The remaining defendants next claim that the Michigan defendants (as to whom there is no diversity) must be joined in any suit involving the validity of the leasehold interests, (F.R.Civ.P. 19) and that, as the Michigan defendants are no longer in the suit, the entire case must be dismissed.
This argument holds true only insofar as the remedy of cancellation is concerned. In order to seek cancellation of a lease, all of the parties holding a part of the lessor's interest must be joined. But the plaintiff here (whose co-tenants in common are the Michigan defendants, who are no longer in the suit) may still test the validity of the leases in a suit for damages, even though the remedy of cancellation is not open to her. Tardan v. California Oil Co., 5 Cir. 1963, 323 F.2d 717; Humble Oil & Refining Co. v. Martin, 5 Cir. 1961, 298 F.2d 163, cert. denied 371 U.S. 825, 83 S.Ct. 45, 9 L.Ed.2d 64; Estes v. Shell Oil Co., 5 Cir. 1956, 234 F.2d 847; Mackintosh v. Marks' Estate, 5 Cir. 1955, 225 F.2d 211, cert. denied 350 U.S. 934, 76 S.Ct. 306, 100 L.Ed. 816; Hudson v. Newell, 5 Cir. 1949, 172 F.2d 848, aff'd en banc 1949, 174 F.2d 546. Cf. Standard Oil Co. of Texas v. Marshall, 5 Cir. 1959, 265 F.2d 46, cert. denied 361 U.S. 915, 80 S.Ct. 259, 4 L.Ed.2d 185. Compare Hilton v. Atlantic Refining Co., 5 Cir. 1964, 327 F.2d 217; Alexander v. Washington, 5 Cir. 1960, 274 F.2d 349; and see the rule in Alabama, Sun Oil Co. v. Oswell, 1953, 258 Ala. 326, 62 So.2d 783.
Thus the plaintiff here may question the validity of the lease as it affects her rights,5 and we finally reach the merits of her case. A consideration of the merits is short, and, to the defendants (whose attempted reliance on jurisdictional niceties seems unnecessary), sweet.
The aforementioned Alabama Circuit Court decisions have decided this question in favor of the defendants. The plaintiff has had her day in court, with a judgment adverse to the claims she presses here. Viewed objectively, the present suit tried to relitigate the questions already decided in the Alabama actions.6
This court sits, in a diversity action, as another Alabama court. We cannot entertain any action not maintainable in an Alabama court, and the Alabama state courts would not allow relitigation either of issues raised in the prior suits or of issues which could have been raised in those suits. By the Alabama statutes which control quieting title and determination of claims to land, the Circuit Court decrees "* * * clear up all doubts or disputes concerning [the land]." Alabama Code, Title 7, §§ 1109, 1116 (Recomp.1958). [emphasis added] Warrior River Coal & Land Co. v. Alabama State Land Co., 1907, 154 Ala. 135, 45 So. 53. See Cheney v. Nathan, 1896, 110 Ala. 254, 20 So. 99. The decrees are also "* * * binding and conclusive upon all the parties * * *" in the suit. Alabama Code, Title 7, §§ 1112, 1126 (Recomp.1958).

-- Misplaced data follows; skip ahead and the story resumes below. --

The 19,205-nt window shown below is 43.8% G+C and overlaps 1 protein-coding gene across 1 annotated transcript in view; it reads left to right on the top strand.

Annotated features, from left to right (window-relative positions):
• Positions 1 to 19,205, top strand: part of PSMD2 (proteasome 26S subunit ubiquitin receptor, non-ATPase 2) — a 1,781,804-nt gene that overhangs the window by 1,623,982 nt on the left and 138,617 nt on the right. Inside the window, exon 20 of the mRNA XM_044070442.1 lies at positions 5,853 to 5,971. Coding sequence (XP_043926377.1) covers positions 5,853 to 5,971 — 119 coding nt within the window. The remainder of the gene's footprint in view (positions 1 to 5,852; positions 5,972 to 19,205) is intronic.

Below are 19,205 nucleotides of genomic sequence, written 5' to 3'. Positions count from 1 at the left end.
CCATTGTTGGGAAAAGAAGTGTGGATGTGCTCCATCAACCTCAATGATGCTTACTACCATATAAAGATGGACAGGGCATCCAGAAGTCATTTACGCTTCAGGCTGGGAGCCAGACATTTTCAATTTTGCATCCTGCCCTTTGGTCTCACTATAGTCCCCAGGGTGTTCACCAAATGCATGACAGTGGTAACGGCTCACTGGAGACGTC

The Alabama Supreme Court has, further, embraced for all cases (not merely for quiet title actions) the federal rule that
"* * * res judicata must be pleaded as a bar, not only as respects matters actually presented to sustain or defeat the right asserted in the earlier proceeding, `but also as respects any other available matter which might have been presented to that end.'" 25 So. 2d 515
A.B.C. Truck Lines v. Kenemer, 1946, 247 Ala. 543, 548, 25 So.2d 511, 515; quoting Chicot County Drainage District v. Baxter State Bank, 1940, 308 U.S. 371, 378, 60 S.Ct. 317, 320, 84 L.Ed. 329, 335.
Plaintiff has asserted no legal basis for lifting the bar of res judicata. That bar is neither sinister nor harsh; often it is salutary and, occasionally, merciful.
The first of these cases is Alice Evans Morris, Guardian of Daniel Evans, et al., v. M. L. Moorer, Equity No. 45, 991-E, Minute Book No. 61, Entry 100, December 23, 1959; the second is Petroleum Products Development Corp., et al., v. Lands Described in the Bill of Complaint, et al., Equity No. 53, 632-T, Minute Book No. 65, Entry 464, September 2, 1960
Intestate succession of lands in Alabama, is controlled by Alabama Code, Title 16, § 1 et seq. (Recomp.1958). Dower interests are controlled by Title 34, § 40 et seq
"Judge" is a name and not a title, according to the complaint
Simultaneously with dismissing the amended complaint, the District Court denied plaintiff's motion to drop the Michigan defendants. Presumably that motion was made to cure jurisdictional defects; and presumably the District Judge denied it because he felt that the case could not proceed without the Michigan defendants. If so, the District Judge has misconceived the law. We hold, infra, that this suit can proceed without the Michigan defendants. Normally, the District Court has discretion under F.R.Civ.P. 21 in deciding whether to allow the dropping of parties. But where, as here, the District Judge refuses to allow a party to be dropped (when joinder of that party destroys diversity) and bases the refusal upon the legal misconception that the cause of action cannot proceed without that party, the District Court has exceeded its discretion. Weaver v. Marcus, 4 Cir. 1948, 165 F.2d 862, 175 A.L.R. 1305; see Causey v. Burgess, E.D.S.C. 1964, 236 F.Supp. 326. We reverse the District Court's order on this point
In a recent motion filed with this Court, the plaintiff has sought to become the representative for a class action, naming the class as all of her relatives who own part of the freehold interest. If such motion is intended to counter the argument that these relatives are parties without whom the cause cannot be adjudicated, it is unnecessary, as we here hold that plaintiff may alone test the validity ofher interest in the mineral leases. In any case, we refuse to allow plaintiff to represent such a class, as her pleadings and other papers in the record demonstrate conclusively to us that she cannot "* * * fairly and adequately protect the interests of the class." Fed.R.Civ.P. 23(a) (4). We deny the motion.
The complaint, indeed, refers more than once to the present suit as an attempt to set aside or relitigate the Alabama actions, although, giving the plaintiff the benefit of the doubt (to which she is entitled) we have not used these statements in reaching our decision